My musings on the economy, life, technology, business and things I find interesting.

Monday, June 2, 2008

Inflation: Is it Real and How Will They Fight It

Early last month the Globe and mail reported on Jeff Rubin's thoughts on inflation and interest rates. My comments in bold

Unrelenting upward pressure on food and energy prices will force the Bank of Canada to reverse course and start raising interest rates to combat inflation over the next year, a high-profile Bay Street economist says.

I think Jeff Rubin is underestimating the role of speculation in current commodity prices, the mitigating effect our dollar has with high commodity prices, the pressure prices will come under via credit destruction and the amount of margins that can still be destroyed given a dollar at par.

“While the Bank of Canada may still deliver another rate cut, reflation will compel it to raise interest rates by at least 100 [basis points] next year,” Jeff Rubin, chief economist and chief strategist at CIBC World Markets in Toronto said in a monthly report on portfolio strategy. The central bank has cut its key overnight lending rate to 3 per cent, down by 1.5 percentage points since last fall.

I think Jeff Rubin may be wrong here, but this is a tough call because Canada has certainly taken the higher road with setting it's rates closer to where they should be, but I'm not sure we'll go it alone with rate hikes and I don't think the Fed has the calzones to hike rates significantly, at least that's what the Futures are saying.

What is more, Mr. Rubin said he now expects U.S. federal Reserve Board chairman Ben Bernanke, to stop their rate-cutting drive when the key U.S. rate hits 1.5 per cent, rather than 1.25 per cent as CIBC previously forecast.

We'll see, Mr Bernake has some ammunition left and I think the US is willing to pursue whatever policies, regardless of how harmful, are necessary to re-inflate the markets.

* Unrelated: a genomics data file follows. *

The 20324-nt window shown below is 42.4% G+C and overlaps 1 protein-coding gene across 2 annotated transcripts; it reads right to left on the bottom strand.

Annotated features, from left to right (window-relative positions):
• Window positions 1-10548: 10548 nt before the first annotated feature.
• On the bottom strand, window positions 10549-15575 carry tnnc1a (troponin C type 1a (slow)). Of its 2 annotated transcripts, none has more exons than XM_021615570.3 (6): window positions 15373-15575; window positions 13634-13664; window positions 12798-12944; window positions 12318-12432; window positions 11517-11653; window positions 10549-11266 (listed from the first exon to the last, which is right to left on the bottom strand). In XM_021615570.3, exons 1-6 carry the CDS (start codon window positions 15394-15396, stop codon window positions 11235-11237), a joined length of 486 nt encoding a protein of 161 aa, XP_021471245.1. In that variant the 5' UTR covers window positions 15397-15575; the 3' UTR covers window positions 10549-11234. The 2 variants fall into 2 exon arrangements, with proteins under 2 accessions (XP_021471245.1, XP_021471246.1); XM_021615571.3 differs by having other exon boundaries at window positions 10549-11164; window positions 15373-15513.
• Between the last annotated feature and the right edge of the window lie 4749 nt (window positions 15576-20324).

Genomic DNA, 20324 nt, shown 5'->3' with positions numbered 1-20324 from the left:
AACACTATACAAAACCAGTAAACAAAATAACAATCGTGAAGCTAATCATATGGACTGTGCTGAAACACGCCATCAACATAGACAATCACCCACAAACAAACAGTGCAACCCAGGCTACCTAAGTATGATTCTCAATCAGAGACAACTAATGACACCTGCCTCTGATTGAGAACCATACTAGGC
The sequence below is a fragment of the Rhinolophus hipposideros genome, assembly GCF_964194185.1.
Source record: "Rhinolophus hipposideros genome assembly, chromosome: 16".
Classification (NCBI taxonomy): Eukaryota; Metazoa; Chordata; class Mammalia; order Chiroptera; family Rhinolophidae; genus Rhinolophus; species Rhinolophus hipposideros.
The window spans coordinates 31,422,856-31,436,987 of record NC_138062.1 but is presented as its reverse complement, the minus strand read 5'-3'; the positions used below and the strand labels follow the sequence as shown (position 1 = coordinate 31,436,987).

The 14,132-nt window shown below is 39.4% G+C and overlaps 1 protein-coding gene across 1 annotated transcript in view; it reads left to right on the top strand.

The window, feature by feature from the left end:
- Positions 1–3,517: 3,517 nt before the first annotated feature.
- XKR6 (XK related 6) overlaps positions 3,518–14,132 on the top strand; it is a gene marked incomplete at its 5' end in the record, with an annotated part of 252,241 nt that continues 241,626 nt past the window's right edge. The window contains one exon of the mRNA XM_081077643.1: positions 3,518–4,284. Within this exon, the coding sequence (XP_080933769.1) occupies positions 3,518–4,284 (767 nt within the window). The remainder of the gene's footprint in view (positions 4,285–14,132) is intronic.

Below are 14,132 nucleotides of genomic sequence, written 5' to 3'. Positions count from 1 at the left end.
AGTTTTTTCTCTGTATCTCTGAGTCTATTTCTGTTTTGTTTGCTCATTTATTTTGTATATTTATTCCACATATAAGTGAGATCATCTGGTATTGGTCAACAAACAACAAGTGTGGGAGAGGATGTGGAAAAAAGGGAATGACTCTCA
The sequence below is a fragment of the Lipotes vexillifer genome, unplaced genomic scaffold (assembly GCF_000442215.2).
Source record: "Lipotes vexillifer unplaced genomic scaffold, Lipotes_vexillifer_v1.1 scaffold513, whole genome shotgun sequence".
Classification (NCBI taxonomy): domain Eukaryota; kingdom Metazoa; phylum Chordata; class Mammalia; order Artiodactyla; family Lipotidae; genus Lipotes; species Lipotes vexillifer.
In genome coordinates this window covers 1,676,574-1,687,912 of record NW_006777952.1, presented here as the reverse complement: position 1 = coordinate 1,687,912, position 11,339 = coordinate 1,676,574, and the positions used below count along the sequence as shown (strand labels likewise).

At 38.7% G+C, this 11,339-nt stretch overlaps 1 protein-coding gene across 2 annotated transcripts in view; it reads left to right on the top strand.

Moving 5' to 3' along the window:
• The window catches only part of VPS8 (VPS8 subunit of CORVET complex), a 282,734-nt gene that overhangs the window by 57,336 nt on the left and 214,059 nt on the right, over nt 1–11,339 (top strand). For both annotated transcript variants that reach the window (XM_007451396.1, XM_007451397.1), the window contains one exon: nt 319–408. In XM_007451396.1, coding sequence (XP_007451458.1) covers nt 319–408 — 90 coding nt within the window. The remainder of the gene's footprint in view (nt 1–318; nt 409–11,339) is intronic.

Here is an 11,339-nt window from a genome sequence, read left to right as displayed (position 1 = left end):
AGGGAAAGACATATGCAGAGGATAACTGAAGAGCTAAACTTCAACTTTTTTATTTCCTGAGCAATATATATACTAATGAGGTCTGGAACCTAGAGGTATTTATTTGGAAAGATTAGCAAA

The fed cut the benchmark federal funds rate by 25 basis points to 2 per cent last week, bringing to 325 basis points the cutting it has done since last summer in a bid to limit economic damage from the U.S. housing and credit crises. (A basis point is one one-hundredth of a percentage point.)

Actually what they're doing is loading up the Fed balance sheet with marked to fantasy assets and pretending its still the good old days, they avoided higher rate resets with these drops but, these are solvency issues, a few beeps won't save the Liar and NINJA loans, just look at the rising delinquency rates in the various pools, including impending muni failures and credit card debt. The failures are happening across prime and sub prime loans. Limit is the wrong word here, postpone and draw out are more accurate.

I'm not personally convinced the US won't simply socialize massive amounts of these debts, the numbers are very large and that would require significant action by Congress (aka printing - the economic stimulus package was effectively printing, but we'll need something bigger then that to counter out all the credit destruction going on)